Tributes have been paid to a D-Day veteran from Northern Ireland who passed away just days after the 75th anniversary of the Normandy invasion.
Royal Marine Eddie Spence (94), who lived in Newtownards for 50 years but was originally from the Shankill Road in Belfast, was just 19 on June 6, 1944, when he helped turn the tide of the Second World War.
His close friend Harry Cowan (69) described his funeral yesterday as "a very sad day" as he mourned his loss and recalled the important memories they shared together.
"Eddie often spoke about being in the water when the tide was coming in," he said.
"He would describe how most of the young men he was with fell down dead around him, but he had to keep going.
"It was either that or surrender himself to the sea or the gunfire."
Mr Cowan recalled Eddie talking about how his close friend was captured by German troops and taken away on a boat as a prisoner of war as he pressed ahead to reach land.
"He also met King George VI," he said.
"He had a conversation with him about Northern Ireland when the king turned up to inspect his troops.
"The king wished him 'Godspeed' after Eddie told him he was from the Shankill."
He moved from the Shankill Road to Newtownards after being threatened by paramilitaries.
Officers from the town's branch of the Royal British Legion flanked the roadside outside Clarke's funeral home and stood to attention as their former commissionaire's coffin was carried inside.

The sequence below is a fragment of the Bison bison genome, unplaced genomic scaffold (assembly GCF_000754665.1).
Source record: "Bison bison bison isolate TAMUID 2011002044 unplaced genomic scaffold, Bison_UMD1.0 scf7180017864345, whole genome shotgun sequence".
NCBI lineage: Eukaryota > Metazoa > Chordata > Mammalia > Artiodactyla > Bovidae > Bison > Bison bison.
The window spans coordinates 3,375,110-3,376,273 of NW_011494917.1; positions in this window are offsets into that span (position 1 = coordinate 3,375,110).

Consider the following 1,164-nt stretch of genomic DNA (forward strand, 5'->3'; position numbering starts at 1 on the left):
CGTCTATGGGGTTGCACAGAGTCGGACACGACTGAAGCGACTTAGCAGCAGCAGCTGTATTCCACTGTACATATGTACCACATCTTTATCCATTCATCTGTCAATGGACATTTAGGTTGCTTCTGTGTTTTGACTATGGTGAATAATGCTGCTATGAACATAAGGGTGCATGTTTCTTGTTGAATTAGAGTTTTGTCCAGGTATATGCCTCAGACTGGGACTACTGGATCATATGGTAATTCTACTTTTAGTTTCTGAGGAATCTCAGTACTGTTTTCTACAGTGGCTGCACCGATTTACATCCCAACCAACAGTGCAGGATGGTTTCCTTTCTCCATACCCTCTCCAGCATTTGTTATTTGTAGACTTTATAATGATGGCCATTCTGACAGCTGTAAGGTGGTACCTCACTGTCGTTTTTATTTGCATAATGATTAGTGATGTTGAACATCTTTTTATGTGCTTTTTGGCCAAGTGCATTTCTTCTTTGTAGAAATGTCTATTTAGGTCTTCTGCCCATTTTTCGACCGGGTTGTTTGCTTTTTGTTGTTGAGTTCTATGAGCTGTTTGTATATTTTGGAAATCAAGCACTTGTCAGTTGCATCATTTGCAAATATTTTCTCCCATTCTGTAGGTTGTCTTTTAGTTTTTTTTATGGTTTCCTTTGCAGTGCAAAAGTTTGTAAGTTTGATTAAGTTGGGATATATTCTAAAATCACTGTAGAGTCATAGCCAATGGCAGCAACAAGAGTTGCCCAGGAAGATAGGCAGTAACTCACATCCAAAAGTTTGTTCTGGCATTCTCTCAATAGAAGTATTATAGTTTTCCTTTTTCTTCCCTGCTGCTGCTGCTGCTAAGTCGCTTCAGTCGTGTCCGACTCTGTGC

Mr Spence passed away peacefully in hospital on June 13 and is mourned by his wife Ruby and sons Edward and Terry Spence, an ex-Police Federation chairman.
It is understood his widow has dementia and lives in a care home.
Ards and North Down Borough Council expressed sadness at the seath of a man who attended last year's veterans' parade at Conway Square in Newtownards.
"He and his comrades played a vital role in initiating the Western Allied effort to liberate mainland Europe from Nazi Germany," the council said.
"His courage and valour on D-Day didn't go unnoticed."
His bravery was recognised by the French when he was awarded the Legion d'honneur in 2015, that nation's highest decoration, for his role in helping liberate the country.
Ards and North Down Borough Council added that Mr Spence and his comrades "are owed so much gratitude for their acts of courage" displayed during the Second World War.
"We will be eternally grateful," it added.
The Newtownards branch of the Royal British Legion expressed "deep regret" over Mr Spence's death adding: "This world has lost another heroic individual."
Many friends also took to social media last week and yesterday to pay tribute to "one of life's gentlemen".